One way to manage the peaks and valleys of cash flow is to plan marketing strategies based on your customer trends.
An important aspect of any business is identifying and reacting to trends; then laying these trends over your demographics in order to manage for peaks and valleys. This has been a normal approach for me when conducting a financial analysis on turnaround clients.
This week I was invited to speak to the Helena Business Association. They are a great group of business owners across a spectrum of disciplines: accountants, HR professionals, lawyers, retailers and eye doctors, artisans and contractors, a barber shop and an embroidery company as well as some technology and a broadcast radio group. One thing we all agreed on is that their businesses all have cycles and trends. Most have seasonal trends and some have trends that go all the way down to days of the week. I asked them to consider their own company's trends and then we discussed as a group ways to drive traffic for all business in this popular Alabama community.
Let me preface by saying that many of the ideas we generated were great, but you can't put them out there and just wait for the traffic to knock down your door. Unfortunately that rarely works. But for the sake of argument let's consider the local grocer. Wednesday is traditionally the lowest retail volume day and this holds true for retail grocery in particular. Overhead costs are fixed. You pay them whether you are doing lots of business or none. So you reduce your costs and have fewer people on the schedule, right? Well most grocery companies across the country have adopted Wednesday as senior citizens day. Some offer discounts, put out coffee and cookies, and market specifically to this community. Why? Well, seniors are notoriously loyal and generally follow a specific routine which improves Wednesday revenues for retailers.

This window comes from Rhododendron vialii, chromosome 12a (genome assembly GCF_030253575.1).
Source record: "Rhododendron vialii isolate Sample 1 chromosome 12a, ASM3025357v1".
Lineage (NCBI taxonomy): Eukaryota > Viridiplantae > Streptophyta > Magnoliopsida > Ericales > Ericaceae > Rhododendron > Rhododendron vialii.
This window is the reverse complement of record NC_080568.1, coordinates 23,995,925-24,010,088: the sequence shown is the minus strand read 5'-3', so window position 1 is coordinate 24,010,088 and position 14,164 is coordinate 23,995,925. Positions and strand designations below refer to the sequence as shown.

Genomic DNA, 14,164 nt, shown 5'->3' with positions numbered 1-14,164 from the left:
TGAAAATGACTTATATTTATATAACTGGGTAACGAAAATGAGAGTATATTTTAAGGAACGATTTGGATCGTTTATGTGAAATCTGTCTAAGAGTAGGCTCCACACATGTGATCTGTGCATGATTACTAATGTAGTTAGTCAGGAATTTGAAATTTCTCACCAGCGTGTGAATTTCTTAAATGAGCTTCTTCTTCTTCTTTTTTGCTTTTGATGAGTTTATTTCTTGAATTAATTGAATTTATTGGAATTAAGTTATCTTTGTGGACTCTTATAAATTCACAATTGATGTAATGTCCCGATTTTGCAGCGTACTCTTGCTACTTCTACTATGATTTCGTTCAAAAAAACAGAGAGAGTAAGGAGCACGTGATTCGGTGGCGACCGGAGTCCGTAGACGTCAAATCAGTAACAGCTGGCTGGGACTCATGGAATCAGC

So here are some steps to follow regardless of what you do:
Trend your business back for three years. If you don't have three years, use what you have and try to find some industry specific data as a benchmark.
Apply this trend forward. Be careful to look at days of the week. If last year you had a fantastic 10th of June remember it was a Friday and this year that's a Sunday.
Map paydays. You may have a major employer that pays off cycle and creates a different trend for you. If you don't know the dates figure on the 1st and 15th as being paydays.
Look for the valleys and see if there is a demographic you can target during this time. For example, if June is a low month, many families with school age children go on vacation. Target an older or younger group that prefers not to vacation when the kids are at the beach!
Document your results against plan and you will have the necessary tools to manage the business better during the valleys.
Use these steps to drive revenues or manage costs, both of which can help you improve the bottom line.
GLEN BLICKENSTAFF is the CEO of The Iron Door company, which makes high-end doors and windows. Glen has a track record of turning around and managing retail, building and financial companies. @glenblickenstaf